I agree. I think that this work is challenging. It is hard to face change. It is really hard to face this moment. We see that everybody is suffering and that some populations are suffering more than others because of systematic disadvantages. It’s a really great opportunity for learning and having concern for one another. We're thinking about what we can do to help each other, help the field move, help our students, and help populations that are disproportionately affected by structural racism, stigma, and marginalization.

Dr. Galea:

There is a conception of HSR within four walls, as there is for all disciplines. I don't mean that critically, but I think you're thinking about removing some of those walls and saying that we need to make sure that HSR learns from fields like social epidemiology and social medicine. And that broader policy analysis and an inward-looking HSR need to be brought together.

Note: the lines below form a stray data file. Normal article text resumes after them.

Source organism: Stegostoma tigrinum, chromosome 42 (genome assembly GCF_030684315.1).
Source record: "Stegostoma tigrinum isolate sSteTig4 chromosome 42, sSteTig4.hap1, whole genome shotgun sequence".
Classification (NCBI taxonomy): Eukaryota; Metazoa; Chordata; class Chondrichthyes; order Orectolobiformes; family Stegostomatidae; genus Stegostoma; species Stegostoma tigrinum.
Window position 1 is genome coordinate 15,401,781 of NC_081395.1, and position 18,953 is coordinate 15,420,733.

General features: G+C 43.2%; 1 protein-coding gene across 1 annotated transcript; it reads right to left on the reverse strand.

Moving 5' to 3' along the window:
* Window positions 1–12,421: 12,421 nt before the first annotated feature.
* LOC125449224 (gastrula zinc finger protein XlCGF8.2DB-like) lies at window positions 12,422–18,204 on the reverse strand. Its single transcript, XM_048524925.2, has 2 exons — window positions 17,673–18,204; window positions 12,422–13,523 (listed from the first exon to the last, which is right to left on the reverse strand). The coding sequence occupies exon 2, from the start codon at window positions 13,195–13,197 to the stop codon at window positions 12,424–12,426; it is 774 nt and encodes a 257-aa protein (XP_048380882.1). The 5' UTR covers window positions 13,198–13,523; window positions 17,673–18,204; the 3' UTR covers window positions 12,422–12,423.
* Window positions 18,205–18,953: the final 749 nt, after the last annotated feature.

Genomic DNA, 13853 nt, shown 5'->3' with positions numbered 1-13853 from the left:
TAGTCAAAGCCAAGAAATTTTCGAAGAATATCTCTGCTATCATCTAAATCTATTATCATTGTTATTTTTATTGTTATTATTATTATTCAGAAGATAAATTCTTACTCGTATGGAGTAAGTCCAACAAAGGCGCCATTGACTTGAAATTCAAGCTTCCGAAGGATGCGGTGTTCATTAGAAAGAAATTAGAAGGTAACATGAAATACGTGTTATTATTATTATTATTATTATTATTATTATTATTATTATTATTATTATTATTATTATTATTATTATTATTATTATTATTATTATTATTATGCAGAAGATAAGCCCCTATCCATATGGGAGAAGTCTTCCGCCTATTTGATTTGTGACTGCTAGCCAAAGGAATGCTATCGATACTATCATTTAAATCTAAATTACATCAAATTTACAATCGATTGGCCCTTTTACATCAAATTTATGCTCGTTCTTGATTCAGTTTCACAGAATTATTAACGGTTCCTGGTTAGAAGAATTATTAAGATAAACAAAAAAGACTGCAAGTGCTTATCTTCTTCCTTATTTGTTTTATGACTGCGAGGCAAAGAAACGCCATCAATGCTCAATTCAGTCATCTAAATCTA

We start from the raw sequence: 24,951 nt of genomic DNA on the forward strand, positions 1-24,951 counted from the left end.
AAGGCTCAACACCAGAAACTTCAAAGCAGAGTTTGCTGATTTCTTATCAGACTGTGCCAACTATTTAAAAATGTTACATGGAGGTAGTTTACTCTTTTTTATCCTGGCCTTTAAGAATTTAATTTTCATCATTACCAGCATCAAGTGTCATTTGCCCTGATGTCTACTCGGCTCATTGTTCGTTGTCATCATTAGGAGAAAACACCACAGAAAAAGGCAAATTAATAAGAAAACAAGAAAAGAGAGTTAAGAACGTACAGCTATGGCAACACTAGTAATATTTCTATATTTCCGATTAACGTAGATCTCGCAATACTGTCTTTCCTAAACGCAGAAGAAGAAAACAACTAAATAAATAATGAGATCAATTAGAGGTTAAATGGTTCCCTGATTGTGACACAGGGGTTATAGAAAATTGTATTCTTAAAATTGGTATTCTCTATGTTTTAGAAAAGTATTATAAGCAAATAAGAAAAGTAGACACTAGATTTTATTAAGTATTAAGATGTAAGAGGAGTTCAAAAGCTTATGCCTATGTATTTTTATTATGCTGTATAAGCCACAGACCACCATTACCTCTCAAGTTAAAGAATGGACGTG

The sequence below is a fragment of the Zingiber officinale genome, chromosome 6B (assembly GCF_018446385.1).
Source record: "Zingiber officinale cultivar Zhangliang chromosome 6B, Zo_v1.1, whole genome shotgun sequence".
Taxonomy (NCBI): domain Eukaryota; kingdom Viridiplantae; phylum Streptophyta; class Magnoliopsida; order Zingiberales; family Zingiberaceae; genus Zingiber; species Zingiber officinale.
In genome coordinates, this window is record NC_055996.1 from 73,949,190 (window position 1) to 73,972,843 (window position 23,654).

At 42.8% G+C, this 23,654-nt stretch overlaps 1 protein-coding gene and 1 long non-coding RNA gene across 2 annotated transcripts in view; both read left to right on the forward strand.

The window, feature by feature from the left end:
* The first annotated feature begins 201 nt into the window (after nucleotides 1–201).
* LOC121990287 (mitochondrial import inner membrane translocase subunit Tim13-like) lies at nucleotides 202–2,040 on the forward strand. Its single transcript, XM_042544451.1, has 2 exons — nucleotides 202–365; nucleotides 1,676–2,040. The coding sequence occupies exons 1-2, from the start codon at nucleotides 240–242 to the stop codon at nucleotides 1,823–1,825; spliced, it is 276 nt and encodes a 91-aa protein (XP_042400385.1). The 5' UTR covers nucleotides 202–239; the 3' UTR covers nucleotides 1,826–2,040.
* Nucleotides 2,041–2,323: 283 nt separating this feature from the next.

Dr. Raifman:

In general, I find it helpful to knock down walls to learn from other fields and other people. It's conceptualizing HSR as perhaps looking at patient outcomes, by looking further back and finding the data sets to do that and using our HSR skills and policy analysis, or in qualitative interviews to get a conception of the world beyond what happens once people reach the hospital.

Dr. Galea:

Looking ahead with hope and opportunity, what do you hope for in the next few years as it pertains to this conversation?

Dr. Raifman: